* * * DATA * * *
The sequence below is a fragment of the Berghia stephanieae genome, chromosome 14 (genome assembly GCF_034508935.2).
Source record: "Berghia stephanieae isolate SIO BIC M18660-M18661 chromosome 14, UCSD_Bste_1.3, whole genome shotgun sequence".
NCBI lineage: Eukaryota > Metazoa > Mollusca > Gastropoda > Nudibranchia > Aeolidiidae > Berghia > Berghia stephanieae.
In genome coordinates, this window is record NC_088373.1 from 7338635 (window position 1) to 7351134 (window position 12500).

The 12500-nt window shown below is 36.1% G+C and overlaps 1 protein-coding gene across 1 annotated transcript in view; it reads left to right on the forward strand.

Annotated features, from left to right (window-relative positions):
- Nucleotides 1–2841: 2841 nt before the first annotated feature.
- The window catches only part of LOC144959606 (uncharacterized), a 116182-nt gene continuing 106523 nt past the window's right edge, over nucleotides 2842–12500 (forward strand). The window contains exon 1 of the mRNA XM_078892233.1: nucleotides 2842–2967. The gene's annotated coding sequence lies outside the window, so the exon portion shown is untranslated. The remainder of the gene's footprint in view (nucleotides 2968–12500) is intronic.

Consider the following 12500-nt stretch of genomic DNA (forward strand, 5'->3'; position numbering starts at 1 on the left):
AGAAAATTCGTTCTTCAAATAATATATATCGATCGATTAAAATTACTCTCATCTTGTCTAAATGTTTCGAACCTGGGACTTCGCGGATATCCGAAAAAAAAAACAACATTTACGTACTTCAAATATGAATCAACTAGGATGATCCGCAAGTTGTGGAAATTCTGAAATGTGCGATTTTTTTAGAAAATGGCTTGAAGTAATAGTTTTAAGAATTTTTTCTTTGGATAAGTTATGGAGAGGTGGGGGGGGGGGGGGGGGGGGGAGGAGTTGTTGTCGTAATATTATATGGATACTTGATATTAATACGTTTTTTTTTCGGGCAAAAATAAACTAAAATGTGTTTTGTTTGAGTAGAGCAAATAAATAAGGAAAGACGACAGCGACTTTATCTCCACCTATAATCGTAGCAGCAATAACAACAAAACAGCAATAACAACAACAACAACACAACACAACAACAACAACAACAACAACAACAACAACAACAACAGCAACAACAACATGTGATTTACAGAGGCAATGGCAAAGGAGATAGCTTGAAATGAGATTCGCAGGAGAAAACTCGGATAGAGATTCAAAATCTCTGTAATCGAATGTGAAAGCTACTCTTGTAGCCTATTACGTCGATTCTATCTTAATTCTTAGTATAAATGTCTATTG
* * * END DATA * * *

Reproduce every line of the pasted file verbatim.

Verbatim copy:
The sequence below is a fragment of the Berghia stephanieae genome, chromosome 14 (genome assembly GCF_034508935.2).
Source record: "Berghia stephanieae isolate SIO BIC M18660-M18661 chromosome 14, UCSD_Bste_1.3, whole genome shotgun sequence".
NCBI lineage: Eukaryota > Metazoa > Mollusca > Gastropoda > Nudibranchia > Aeolidiidae > Berghia > Berghia stephanieae.
In genome coordinates, this window is record NC_088373.1 from 7338635 (window position 1) to 7351134 (window position 12500).

The 12500-nt window shown below is 36.1% G+C and overlaps 1 protein-coding gene across 1 annotated transcript in view; it reads left to right on the forward strand.

Annotated features, from left to right (window-relative positions):
- Nucleotides 1–2841: 2841 nt before the first annotated feature.
- The window catches only part of LOC144959606 (uncharacterized), a 116182-nt gene continuing 106523 nt past the window's right edge, over nucleotides 2842–12500 (forward strand). The window contains exon 1 of the mRNA XM_078892233.1: nucleotides 2842–2967. The gene's annotated coding sequence lies outside the window, so the exon portion shown is untranslated. The remainder of the gene's footprint in view (nucleotides 2968–12500) is intronic.

Consider the following 12500-nt stretch of genomic DNA (forward strand, 5'->3'; position numbering starts at 1 on the left):
AGAAAATTCGTTCTTCAAATAATATATATCGATCGATTAAAATTACTCTCATCTTGTCTAAATGTTTCGAACCTGGGACTTCGCGGATATCCGAAAAAAAAAACAACATTTACGTACTTCAAATATGAATCAACTAGGATGATCCGCAAGTTGTGGAAATTCTGAAATGTGCGATTTTTTTAGAAAATGGCTTGAAGTAATAGTTTTAAGAATTTTTTCTTTGGATAAGTTATGGAGAGGTGGGGGGGGGGGGGGGGGGGGGAGGAGTTGTTGTCGTAATATTATATGGATACTTGATATTAATACGTTTTTTTTTCGGGCAAAAATAAACTAAAATGTGTTTTGTTTGAGTAGAGCAAATAAATAAGGAAAGACGACAGCGACTTTATCTCCACCTATAATCGTAGCAGCAATAACAACAAAACAGCAATAACAACAACAACAACACAACACAACAACAACAACAACAACAACAACAACAACAACAACAGCAACAACAACATGTGATTTACAGAGGCAATGGCAAAGGAGATAGCTTGAAATGAGATTCGCAGGAGAAAACTCGGATAGAGATTCAAAATCTCTGTAATCGAATGTGAAAGCTACTCTTGTAGCCTATTACGTCGATTCTATCTTAATTCTTAGTATAAATGTCTATTG